And like everything else in life, Justin would be ready for this big milestone without the support, encouragement and coaching of Master Park and all of his instructors. We thank you SO much!! Now for the final stretch to get ready for testing day next month.
I know that each child on the autism spectrum is unique in their abilities and their areas of challenge, and tae kwon do may not be right for many. But in our case it has been a blessing and really helped with Justin’s development. Our other son who is neuro-typical is also in the program and it has been great for him, too. Just focused this post on his it has helped with the development of our youngest.
We got a peek into a great ‘maker’ community here in Hampton Roads today at 757 Makerspace, and I am SO excited! It reminds me of the many years that I coached creative problem solving teams with Destination Imagination. Artists, crafters, makers – learning and experimenting aLearning, imagining, creating, messy and imperfect – and FUN! The idea that if you can imagine it, you can make it. And have fun learning how and trying.
Check them out!
And if you are not in Hampton Roads, see if you can find a similar community center in your town.
Today we checked out a blacksmithing class. About 25 kids and their parents braved 30 degree temps to try their hand at learning the basics of blacksmithing. Metal, fire – what else do you need, right???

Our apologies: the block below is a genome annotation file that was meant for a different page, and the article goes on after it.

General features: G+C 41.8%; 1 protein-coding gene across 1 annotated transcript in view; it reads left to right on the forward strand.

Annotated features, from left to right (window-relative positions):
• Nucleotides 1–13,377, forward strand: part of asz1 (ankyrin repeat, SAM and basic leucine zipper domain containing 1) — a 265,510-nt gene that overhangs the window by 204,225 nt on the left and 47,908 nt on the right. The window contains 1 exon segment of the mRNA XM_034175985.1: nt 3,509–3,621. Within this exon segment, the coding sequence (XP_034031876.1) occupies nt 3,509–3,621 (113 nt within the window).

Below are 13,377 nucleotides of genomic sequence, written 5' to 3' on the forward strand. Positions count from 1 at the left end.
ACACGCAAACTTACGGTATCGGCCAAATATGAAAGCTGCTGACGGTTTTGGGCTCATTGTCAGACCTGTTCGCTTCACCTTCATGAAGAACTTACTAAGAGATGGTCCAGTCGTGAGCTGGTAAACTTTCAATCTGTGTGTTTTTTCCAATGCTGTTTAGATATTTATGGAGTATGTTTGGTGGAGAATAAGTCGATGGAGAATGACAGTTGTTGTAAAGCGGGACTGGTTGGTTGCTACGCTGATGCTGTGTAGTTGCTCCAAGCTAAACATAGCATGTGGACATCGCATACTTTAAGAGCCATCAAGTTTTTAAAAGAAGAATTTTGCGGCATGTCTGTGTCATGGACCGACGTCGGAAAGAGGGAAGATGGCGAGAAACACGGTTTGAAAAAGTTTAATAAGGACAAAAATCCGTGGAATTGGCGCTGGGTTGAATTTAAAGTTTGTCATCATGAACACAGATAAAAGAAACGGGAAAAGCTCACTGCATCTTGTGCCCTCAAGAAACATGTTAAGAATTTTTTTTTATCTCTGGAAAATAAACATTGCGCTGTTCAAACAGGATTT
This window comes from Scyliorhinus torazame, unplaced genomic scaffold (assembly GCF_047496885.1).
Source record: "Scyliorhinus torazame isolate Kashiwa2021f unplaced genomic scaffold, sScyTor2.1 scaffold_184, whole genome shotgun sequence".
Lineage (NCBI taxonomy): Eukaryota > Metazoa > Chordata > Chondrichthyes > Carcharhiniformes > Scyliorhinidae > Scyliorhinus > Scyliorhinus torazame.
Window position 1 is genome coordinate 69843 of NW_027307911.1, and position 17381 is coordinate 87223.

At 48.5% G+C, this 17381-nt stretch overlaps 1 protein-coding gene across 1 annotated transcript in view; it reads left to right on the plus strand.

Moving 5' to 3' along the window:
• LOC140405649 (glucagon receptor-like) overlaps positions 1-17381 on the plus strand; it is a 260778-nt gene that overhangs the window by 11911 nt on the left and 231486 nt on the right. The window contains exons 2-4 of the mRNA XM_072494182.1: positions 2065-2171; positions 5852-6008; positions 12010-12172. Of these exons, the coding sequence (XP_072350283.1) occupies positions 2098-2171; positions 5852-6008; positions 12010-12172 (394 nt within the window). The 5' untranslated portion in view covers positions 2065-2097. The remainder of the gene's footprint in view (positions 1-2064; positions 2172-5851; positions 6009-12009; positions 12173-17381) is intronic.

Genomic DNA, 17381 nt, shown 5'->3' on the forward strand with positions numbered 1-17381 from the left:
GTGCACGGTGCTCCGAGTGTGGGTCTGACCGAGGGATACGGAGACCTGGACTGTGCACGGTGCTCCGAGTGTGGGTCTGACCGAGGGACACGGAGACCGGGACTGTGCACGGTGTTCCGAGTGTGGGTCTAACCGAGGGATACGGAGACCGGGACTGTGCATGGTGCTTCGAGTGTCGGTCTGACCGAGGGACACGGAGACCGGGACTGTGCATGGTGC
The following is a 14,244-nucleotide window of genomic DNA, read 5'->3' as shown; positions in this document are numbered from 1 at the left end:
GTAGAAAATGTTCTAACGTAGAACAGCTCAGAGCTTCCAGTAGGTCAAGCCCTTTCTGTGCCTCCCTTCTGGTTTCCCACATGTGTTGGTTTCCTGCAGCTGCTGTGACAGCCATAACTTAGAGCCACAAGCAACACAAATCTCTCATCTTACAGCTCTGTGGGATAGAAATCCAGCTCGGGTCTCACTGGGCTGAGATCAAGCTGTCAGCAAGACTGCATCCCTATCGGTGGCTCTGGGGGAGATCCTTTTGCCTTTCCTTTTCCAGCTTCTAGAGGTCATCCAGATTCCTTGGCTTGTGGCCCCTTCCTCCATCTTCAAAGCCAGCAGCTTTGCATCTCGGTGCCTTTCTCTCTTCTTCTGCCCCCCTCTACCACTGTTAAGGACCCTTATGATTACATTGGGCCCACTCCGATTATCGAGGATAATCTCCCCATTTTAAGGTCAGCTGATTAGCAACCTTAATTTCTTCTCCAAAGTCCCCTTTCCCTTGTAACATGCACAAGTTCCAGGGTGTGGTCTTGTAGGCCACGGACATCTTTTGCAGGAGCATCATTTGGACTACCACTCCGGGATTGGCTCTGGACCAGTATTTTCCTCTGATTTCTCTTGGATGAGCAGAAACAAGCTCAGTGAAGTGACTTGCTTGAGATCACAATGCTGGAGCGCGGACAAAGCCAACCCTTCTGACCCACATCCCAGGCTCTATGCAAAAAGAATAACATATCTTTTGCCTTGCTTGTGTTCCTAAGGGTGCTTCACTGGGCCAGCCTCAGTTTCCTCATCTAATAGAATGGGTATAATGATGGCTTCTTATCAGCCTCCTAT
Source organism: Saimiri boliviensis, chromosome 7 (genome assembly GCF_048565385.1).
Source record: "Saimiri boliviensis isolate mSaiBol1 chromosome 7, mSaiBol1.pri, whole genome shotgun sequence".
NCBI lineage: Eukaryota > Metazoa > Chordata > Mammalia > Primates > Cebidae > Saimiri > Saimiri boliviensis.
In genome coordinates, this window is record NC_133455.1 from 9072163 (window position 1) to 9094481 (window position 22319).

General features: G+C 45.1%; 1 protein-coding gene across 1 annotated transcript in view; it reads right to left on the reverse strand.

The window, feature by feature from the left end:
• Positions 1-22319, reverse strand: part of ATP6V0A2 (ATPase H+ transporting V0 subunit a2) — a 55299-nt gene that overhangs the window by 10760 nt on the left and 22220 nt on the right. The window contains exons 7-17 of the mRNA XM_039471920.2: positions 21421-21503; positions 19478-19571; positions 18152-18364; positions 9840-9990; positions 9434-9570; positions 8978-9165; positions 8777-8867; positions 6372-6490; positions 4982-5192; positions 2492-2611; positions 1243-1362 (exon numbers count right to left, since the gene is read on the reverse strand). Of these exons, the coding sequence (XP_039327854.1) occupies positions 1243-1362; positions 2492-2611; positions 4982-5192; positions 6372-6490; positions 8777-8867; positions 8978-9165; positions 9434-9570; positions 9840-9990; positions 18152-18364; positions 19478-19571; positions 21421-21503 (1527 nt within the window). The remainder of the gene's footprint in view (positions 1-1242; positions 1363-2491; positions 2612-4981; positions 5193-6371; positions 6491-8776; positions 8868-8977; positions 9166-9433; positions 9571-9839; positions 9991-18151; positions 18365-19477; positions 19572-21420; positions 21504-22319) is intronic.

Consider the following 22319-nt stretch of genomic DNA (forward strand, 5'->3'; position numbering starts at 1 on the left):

And we are definitely lucky to have the guys and gals of 757 Makerspace who were fantastic with the kids and families. A little teaching, some hands on practice, and some fun! We are so excited to get back there next weekend for another class and see what other things we can get into.
I think most of us love to try our hand at new things. And exposing ourselves and our kids to the things we can do, create, make with our own hands and the help of others is a perfect antidote for too much screen time and standardized testing. To get us all taking our ideas and trying them out, bringing them into reality.
Here’s a Parenting Idea for 2015:
FLIP THE SITUATION! Instead of lamenting how much time kids spend in front of screens this year, plan an outing to do something hands on – whether that’s an outing in nature or a class where you can all create something with your hands and learn a new skill!
Maybe find a way to create a little ‘maker box’ or ‘maker space’ of your own home for tinkering. Try to get your school to get a ‘maker club’ going to get kids engaged with their minds and their hands.
And the same applies to all of us. What kind of projects have we had in mind that we would love to see come to life?
Let’s find some new, fun and creative alternatives and get the creative juices flowing!